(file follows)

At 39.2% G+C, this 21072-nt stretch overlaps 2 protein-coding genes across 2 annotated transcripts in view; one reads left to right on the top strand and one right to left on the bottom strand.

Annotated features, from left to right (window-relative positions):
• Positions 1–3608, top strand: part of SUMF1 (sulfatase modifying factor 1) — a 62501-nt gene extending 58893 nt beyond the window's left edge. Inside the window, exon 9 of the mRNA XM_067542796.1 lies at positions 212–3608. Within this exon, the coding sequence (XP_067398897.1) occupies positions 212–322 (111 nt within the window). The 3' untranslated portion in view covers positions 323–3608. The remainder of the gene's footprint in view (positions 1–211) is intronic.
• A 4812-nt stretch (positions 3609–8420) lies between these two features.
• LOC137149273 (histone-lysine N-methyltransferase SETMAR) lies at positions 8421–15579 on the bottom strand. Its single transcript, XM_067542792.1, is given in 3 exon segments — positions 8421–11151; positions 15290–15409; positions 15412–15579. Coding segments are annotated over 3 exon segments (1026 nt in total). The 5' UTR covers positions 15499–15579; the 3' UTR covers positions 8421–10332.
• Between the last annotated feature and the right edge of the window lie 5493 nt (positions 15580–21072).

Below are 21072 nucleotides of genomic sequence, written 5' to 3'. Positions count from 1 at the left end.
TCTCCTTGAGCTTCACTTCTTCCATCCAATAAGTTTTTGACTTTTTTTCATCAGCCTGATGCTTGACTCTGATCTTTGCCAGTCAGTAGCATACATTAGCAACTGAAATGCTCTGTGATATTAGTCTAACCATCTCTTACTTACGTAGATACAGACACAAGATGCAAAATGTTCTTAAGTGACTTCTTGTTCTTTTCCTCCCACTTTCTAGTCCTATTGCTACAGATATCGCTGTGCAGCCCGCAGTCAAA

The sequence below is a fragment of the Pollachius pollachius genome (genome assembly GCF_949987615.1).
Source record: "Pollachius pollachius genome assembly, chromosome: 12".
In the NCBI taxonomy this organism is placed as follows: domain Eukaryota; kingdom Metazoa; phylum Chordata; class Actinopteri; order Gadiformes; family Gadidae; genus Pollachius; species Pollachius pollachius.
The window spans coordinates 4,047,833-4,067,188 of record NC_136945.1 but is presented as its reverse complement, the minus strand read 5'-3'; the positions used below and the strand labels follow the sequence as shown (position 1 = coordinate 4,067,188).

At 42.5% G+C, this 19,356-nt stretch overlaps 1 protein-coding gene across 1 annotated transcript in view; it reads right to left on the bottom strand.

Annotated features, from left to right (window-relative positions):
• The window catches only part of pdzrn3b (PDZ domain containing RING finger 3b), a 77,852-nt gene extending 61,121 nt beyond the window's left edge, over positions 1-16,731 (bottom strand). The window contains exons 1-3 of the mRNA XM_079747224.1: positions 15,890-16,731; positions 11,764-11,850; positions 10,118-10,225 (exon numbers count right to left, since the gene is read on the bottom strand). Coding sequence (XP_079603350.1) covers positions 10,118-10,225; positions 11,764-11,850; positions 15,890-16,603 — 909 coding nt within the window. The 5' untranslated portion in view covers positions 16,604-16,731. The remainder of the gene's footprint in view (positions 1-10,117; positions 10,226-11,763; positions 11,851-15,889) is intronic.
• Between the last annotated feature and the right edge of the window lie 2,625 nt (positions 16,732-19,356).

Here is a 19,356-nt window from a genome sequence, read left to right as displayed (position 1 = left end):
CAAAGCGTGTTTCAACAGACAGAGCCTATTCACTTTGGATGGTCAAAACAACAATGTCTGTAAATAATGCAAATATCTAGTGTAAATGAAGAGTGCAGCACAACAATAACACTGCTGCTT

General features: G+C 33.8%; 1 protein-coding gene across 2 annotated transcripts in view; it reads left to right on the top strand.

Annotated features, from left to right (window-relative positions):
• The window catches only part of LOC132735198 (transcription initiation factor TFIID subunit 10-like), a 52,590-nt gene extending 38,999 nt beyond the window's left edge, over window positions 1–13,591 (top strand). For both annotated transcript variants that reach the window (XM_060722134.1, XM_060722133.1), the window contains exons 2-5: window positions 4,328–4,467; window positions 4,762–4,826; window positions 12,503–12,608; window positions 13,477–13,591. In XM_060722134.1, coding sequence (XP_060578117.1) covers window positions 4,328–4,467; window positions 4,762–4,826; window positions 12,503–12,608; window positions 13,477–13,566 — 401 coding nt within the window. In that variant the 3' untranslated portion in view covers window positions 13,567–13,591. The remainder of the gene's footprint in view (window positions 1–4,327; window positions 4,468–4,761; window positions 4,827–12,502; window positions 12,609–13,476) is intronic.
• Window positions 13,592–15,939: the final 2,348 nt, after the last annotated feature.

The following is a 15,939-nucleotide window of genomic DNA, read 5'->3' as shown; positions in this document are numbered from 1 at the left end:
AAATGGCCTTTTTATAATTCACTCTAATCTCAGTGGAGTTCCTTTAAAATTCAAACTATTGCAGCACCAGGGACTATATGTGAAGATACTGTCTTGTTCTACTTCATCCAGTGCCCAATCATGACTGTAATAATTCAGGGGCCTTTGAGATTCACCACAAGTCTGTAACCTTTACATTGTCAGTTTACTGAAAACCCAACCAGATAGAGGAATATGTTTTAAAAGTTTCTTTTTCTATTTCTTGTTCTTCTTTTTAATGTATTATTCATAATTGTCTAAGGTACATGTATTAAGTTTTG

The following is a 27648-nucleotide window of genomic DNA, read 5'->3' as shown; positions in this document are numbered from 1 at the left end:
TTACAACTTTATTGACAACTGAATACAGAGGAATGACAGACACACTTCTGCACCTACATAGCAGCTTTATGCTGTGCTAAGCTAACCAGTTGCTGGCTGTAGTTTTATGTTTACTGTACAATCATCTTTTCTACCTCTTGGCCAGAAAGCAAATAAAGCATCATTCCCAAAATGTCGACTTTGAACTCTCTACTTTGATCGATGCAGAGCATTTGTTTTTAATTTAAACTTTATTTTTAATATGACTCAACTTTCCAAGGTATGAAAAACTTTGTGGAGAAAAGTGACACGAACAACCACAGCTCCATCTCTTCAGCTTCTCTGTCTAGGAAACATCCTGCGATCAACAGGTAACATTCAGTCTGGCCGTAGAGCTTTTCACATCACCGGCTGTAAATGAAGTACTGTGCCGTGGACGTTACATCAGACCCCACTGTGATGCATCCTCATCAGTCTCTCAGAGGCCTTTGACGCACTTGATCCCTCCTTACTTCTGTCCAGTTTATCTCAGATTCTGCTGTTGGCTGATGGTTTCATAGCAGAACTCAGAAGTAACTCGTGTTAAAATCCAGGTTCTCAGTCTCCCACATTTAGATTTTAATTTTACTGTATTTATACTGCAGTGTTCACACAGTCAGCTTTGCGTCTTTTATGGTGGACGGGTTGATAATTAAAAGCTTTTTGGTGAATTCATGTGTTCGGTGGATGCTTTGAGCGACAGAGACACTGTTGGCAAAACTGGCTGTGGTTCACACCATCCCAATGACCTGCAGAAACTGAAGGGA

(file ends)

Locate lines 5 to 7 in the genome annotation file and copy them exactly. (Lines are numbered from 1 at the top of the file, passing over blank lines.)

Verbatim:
• LOC137149273 (histone-lysine N-methyltransferase SETMAR) lies at positions 8421–15579 on the bottom strand. Its single transcript, XM_067542792.1, is given in 3 exon segments — positions 8421–11151; positions 15290–15409; positions 15412–15579. Coding segments are annotated over 3 exon segments (1026 nt in total). The 5' UTR covers positions 15499–15579; the 3' UTR covers positions 8421–10332.
• Between the last annotated feature and the right edge of the window lie 5493 nt (positions 15580–21072).

Below are 21072 nucleotides of genomic sequence, written 5' to 3'. Positions count from 1 at the left end.